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Home Inspector Directory > Home Inspection Spotlight > New Home Inspection

New Home Inspection

Posted 4/30/06

This week's feature home inspection hot topic focuses on New Home Inspection

Purchasing a brand new home for you and your family can be one of the most exciting times of your life. As times goes by, the pride of home ownership should continue as you grow into your new residence. Unfortunately, in the home construction industry, many times a new house does not necessarily mean a sound house. Lets face the facts, there is no such thing as a one hundred percent perfectly constructed home. The same holds true for cars, furniture and just about everything else made or assembled by man. In home construction there are often minor, unnoticeable defects that may never turn into major issues.. On the other hand, there are sometimes major defects which are also unnoticeable to the average person. Defects that are a problem now and can cause major headaches in the future if not corrected.

More than ever, new home builders are cutting corners to save time and money so they can move on to the next house and next community. Having a new home inspection by a professional home inspector is a small investment to make in order to protect, perhaps, one of the biggest purchases of your life. 

  • Tip #1 - When having a new home inspection done, avoid the home inspector referred from a the builder agent or real estate agent involved in your home purchase. Instead, hire your own home inspector that is working for you and your best interests.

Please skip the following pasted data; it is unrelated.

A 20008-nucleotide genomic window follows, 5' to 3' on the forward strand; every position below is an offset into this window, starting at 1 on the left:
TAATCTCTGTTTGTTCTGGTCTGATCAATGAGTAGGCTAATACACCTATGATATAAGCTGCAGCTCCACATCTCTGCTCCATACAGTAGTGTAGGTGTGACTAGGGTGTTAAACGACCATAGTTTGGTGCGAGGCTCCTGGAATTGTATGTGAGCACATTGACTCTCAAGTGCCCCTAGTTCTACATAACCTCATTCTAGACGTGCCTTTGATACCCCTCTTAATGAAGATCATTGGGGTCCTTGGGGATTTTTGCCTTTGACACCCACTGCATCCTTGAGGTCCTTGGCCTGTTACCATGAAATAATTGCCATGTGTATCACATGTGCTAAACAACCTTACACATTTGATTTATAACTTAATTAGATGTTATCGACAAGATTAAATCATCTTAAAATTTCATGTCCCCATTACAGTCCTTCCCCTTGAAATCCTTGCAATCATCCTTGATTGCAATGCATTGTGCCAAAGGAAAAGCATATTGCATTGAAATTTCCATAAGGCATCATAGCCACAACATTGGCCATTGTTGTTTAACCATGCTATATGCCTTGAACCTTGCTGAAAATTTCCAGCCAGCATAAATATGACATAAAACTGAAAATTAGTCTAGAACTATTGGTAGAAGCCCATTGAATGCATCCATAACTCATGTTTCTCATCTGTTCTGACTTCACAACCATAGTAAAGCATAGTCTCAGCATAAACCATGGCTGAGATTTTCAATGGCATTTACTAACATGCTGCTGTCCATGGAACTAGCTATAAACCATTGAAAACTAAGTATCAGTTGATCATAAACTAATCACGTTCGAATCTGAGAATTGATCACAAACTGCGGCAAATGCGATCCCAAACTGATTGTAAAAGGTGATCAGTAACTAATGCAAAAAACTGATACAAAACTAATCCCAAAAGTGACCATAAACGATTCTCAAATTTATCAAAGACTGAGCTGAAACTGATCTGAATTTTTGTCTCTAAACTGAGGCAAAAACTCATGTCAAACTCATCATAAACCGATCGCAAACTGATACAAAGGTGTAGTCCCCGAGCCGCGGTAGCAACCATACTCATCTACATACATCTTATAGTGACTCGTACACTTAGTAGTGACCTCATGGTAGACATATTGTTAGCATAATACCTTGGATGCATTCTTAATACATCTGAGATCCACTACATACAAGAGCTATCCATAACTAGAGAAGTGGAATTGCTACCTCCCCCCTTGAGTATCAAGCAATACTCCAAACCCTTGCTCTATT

• Tip #2 - Have your new home inspected before the drywall or interior walls and outside siding are put up. This will allow your inspector to check the housewrap installation, window flashing, door framing, missing straps, connectors, other structural problems and shoddy constuction. 

  • Tip #3 - In addition to having your new home inspected before it is completed, it is recommended that you have the home inspected about four to six weeks before the home warranty expires. You will have both in writing and dated, your home inspection report. If the house is perfect you will have piece of mind for many years to come. If it is not, you should send a copy of your inspection report via registered mail to the builder and follow up daily to insure these problems are corrected. If the builder does not correct problems under warranty, your home inspection report will serve as a valuable item should you need to take additional action.


Here are a few great recent articles that serve as a notice that new construction does not always mean sound construction:

Consumer Reports Story - shoddy construction.

Building Homes - Building Problems - an excellent source of information from the Orlando Sentinel and WESH. Search problems by home builder, view inspection photos and more.

In summary, it is a good idea to have your new home inspected professionally by someone you hire who is working for your interests. 

And remember, do not forget to schedule your new home inspection before the walls are up, before potential headaches of the future are covered up buy a builder who is already selling their next community.


2006 HomeInspectionBusinesses.com

Our home inspection "Spotlight" and "Hot Topic" articles are published regularly. View additional articles in our archive.

 

 

 

 

 

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